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County lifts vaccine requirements for indoor service

Vaccination or negative test no longer needed at restaurants, bars, gyms starting Monday

A customer gets their vaccination card and photo ID checked before entering a business on Sept. 17. Proof of vaccination or a negative COVID-19 test will no longer be required for indoor service at restaurants, bars and gyms starting Monday, the county announced. — The Maui News / MATTHEW THAYER photo

Proof of vaccination or a negative COVID-19 test will no longer be required for indoor service at restaurants, bars and gyms in Maui County starting Monday, Mayor Michael Victorino announced.

“With the rapid decline of new COVID-19 cases and related hospitalizations, we can safely eliminate the proof-of-vaccination requirement for bars, restaurants and gyms,” Victorino said Friday. “We successfully avoided overloading our health care capacity, so many thanks to the community and especially the business operators who have struggled through this entire pandemic.”

Maui County began requiring proof of full vaccination to enter restaurants, bars and gyms in September under Victorino’s “Safer Outside” initiative amid a spike in cases due to the delta variant. The county tightened the rules in January, tacking on the requirement of a booster shot for indoor service as the omicron variant fueled thousands of daily new cases across Hawaii. It lifted the booster requirement on Feb. 7, lowering it to a recommendation.

“Anytime we reduce or remove a mandate, it’s helpful, because in that instance, of course, there’s a lot of checking, there’s additional staffing that’s required,” Maui Chamber of Commerce President Pamela Tumpap said Friday. “And we’re at a time when we’re seeing the numbers (of cases) drop.”

Over the past few months, businesses have been struggling with the additional proof-of-vaccination requirements, made more challenging by the nationwide staffing shortage, Tumpap said. Checking people’s vaccination status takes more training, personnel and time, and during peak hours it sometimes means holding up a line of customers.

“It’s just a time-consuming exercise, and it has cost businesses more money,” Tumpap said. “But everybody has wanted to do their part and keep the community safe, and so the businesses really appreciate when we can relax these different mandates that we do.”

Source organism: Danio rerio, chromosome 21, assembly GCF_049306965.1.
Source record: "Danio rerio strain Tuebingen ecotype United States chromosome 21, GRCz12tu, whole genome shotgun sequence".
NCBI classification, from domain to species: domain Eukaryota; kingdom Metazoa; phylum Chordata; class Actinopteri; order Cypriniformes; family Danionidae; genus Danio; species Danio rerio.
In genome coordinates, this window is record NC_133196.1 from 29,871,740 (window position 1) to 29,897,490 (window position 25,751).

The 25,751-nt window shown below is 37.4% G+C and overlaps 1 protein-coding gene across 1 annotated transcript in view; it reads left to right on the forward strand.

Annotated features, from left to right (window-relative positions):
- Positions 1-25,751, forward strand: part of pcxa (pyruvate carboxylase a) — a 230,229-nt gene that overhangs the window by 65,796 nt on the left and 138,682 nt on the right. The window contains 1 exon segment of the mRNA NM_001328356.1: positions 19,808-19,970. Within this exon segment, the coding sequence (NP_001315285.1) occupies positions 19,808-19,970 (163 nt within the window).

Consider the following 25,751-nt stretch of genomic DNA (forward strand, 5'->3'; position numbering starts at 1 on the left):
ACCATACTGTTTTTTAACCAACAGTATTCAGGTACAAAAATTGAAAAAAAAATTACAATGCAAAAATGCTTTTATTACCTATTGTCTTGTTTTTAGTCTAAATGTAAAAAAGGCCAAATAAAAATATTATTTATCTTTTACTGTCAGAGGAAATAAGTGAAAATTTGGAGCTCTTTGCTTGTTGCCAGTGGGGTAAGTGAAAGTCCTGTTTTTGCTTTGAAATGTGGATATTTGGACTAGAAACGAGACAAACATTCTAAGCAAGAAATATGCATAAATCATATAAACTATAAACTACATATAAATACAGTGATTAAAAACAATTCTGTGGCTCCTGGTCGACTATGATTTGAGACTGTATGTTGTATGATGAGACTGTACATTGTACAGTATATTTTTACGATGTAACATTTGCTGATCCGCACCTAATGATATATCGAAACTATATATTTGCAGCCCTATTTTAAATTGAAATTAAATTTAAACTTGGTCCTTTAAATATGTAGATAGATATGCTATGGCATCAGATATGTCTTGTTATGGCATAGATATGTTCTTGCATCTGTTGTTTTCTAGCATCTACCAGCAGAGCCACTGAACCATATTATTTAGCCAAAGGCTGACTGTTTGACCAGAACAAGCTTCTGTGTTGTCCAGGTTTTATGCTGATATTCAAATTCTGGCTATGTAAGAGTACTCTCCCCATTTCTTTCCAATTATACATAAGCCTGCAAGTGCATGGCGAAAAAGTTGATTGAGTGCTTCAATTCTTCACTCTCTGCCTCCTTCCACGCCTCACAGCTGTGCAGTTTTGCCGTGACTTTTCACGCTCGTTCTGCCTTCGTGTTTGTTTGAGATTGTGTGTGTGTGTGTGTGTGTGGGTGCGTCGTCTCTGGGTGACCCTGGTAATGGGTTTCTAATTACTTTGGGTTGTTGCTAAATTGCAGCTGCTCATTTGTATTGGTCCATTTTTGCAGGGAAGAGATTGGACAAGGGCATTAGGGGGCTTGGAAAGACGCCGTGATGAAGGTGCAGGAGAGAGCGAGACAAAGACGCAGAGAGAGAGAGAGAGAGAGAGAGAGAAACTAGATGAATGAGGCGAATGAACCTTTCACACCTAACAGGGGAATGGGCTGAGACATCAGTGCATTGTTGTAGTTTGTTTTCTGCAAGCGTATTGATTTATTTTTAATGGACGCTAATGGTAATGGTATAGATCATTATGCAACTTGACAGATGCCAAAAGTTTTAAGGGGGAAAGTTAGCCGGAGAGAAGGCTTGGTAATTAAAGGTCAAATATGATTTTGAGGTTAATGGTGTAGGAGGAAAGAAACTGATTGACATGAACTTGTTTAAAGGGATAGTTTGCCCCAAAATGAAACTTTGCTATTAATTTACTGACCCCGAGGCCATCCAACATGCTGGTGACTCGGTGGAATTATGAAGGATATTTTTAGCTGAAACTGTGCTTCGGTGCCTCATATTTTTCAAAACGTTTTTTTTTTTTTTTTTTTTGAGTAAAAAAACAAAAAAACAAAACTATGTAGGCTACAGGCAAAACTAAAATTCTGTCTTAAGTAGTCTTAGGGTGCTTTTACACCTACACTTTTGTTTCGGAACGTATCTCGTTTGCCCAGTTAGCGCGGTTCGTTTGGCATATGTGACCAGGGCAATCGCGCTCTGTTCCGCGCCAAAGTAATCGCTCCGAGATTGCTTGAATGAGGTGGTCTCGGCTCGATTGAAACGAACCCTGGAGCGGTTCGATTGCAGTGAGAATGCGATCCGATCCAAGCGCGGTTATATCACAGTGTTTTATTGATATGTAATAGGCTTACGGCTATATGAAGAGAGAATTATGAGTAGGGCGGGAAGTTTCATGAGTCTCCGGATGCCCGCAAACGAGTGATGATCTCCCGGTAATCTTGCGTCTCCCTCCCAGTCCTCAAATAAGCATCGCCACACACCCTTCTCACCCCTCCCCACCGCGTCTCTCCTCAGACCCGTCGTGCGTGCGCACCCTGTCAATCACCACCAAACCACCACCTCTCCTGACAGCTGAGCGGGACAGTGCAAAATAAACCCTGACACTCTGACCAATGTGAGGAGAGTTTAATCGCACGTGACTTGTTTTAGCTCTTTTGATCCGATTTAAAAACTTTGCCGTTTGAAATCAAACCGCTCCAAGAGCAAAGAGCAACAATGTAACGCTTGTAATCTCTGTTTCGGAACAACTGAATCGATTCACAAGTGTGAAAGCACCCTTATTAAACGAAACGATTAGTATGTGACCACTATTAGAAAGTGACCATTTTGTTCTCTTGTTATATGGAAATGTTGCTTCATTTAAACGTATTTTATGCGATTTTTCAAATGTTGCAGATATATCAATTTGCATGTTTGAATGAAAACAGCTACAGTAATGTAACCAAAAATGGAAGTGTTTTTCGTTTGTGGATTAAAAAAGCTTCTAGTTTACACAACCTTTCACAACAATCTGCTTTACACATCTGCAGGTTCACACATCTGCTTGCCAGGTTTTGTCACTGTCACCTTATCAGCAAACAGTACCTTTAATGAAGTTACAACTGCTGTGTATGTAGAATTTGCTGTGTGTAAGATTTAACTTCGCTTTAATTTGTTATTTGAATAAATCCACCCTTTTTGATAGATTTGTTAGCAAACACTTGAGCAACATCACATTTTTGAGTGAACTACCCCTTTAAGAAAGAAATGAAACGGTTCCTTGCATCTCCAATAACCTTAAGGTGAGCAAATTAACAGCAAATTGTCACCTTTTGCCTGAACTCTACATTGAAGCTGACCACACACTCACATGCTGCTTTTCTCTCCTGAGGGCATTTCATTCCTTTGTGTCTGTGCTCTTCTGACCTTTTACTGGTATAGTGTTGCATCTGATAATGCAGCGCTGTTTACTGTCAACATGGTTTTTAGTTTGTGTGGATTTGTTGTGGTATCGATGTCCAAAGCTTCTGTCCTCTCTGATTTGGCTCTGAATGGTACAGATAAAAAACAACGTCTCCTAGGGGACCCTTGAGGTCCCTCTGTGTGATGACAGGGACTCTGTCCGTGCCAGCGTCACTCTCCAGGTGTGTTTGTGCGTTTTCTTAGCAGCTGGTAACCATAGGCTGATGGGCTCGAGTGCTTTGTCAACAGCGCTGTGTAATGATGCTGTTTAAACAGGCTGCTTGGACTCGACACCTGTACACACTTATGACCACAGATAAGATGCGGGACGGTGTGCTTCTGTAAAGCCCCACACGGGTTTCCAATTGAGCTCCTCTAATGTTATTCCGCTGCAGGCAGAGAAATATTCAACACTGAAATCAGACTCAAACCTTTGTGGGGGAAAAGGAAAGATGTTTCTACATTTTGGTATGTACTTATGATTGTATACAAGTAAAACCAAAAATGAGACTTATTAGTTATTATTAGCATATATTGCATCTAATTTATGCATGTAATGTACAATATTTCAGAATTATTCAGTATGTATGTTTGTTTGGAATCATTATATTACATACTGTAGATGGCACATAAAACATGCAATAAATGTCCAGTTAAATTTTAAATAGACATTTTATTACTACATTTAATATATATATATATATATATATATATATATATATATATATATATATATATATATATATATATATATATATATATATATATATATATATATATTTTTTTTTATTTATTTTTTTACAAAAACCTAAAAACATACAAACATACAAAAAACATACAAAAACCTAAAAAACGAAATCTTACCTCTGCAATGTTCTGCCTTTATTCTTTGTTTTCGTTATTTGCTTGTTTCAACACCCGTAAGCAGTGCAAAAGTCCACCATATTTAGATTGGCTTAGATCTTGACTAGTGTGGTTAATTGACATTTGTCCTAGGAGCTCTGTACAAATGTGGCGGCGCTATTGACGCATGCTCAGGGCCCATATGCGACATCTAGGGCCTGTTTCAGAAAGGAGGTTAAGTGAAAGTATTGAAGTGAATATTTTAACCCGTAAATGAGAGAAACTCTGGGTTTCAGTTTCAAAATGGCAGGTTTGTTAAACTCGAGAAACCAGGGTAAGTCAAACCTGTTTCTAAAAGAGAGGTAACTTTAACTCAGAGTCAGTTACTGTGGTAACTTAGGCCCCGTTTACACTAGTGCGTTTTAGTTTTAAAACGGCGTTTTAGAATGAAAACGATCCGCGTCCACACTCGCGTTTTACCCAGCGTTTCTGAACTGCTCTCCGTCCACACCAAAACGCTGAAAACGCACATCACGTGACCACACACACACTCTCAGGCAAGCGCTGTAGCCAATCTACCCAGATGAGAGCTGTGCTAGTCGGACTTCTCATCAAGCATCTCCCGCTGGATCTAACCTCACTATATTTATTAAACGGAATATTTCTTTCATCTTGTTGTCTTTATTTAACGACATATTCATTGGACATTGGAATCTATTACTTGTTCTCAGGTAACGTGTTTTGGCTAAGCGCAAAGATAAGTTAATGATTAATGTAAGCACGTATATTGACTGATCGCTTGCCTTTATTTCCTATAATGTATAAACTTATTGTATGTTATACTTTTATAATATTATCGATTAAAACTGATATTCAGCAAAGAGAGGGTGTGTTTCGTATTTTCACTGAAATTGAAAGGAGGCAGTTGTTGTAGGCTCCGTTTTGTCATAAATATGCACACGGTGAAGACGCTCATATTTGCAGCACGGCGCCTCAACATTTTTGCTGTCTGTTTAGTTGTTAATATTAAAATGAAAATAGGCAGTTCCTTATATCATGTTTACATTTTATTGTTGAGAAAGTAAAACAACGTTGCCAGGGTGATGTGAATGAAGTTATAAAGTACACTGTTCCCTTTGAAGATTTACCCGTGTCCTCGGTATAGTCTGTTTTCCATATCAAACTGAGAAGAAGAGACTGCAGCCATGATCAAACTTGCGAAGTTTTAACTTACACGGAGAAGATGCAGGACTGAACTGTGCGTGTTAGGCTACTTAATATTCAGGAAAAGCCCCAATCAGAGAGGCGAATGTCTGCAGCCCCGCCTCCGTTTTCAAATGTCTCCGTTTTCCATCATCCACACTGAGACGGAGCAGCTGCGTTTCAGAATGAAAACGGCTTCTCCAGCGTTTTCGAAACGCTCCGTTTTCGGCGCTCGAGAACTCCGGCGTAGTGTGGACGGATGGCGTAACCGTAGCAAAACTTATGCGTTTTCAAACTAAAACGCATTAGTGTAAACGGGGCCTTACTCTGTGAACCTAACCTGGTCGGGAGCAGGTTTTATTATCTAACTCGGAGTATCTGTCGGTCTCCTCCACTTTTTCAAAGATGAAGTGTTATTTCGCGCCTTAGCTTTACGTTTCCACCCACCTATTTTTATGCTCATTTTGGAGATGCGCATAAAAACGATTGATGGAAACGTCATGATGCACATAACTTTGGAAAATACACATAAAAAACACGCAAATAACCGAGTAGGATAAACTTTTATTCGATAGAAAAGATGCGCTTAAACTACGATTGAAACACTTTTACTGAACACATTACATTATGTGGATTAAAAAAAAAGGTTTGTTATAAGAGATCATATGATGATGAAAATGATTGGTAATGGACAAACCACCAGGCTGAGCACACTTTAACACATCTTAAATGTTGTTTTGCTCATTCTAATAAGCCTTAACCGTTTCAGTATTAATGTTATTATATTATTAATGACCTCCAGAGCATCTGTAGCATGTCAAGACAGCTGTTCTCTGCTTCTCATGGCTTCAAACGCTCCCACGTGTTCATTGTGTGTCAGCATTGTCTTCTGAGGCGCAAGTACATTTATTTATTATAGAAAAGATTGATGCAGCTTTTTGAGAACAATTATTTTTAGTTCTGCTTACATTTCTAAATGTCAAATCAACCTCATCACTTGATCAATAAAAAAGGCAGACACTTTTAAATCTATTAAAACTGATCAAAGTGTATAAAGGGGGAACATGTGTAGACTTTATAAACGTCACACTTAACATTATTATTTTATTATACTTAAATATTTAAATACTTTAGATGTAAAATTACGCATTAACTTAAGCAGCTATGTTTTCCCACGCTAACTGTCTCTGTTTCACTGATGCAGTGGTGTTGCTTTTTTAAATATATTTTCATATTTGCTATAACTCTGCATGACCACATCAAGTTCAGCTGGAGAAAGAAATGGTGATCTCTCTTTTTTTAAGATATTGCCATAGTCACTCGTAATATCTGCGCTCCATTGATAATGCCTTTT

Not having to screen customers for vaccination status “also aids and reduces customer frustration,” she added.

COVID cases have been declining statewide, with Maui County now averaging 61 new cases a day as of Friday, compared with 170.1 cases two weeks ago. All four counties have seen a decrease of more than 60 percent in daily cases over the past two weeks.

Hospitalizations have also dropped locally, with Maui Memorial Medical Center reporting 11 patients with COVID-19 as of 9 a.m. Friday. None were in the intensive care unit and none were on a ventilator.

The hospital, however, which had a record high 56 COVID-positive patients on Jan. 28, said Wednesday that it has been dealing with “the longest, most sustained high census” it has ever experienced.

Victorino said Friday that it’s not yet time to drop all safeguards against the virus.

“This rule change, and more to come, doesn’t mean we can throw caution to the wind,” he said. “We advise continuing to wear face masks while indoors in public spaces and to maintain physical distancing when in groups of people from outside of your household. COVID-19 is still circulating out there.”

He added that the county’s indoor mask requirement must be lifted by the governor.

* Colleen Uechi can be reached at cuechi@mauinews.com.

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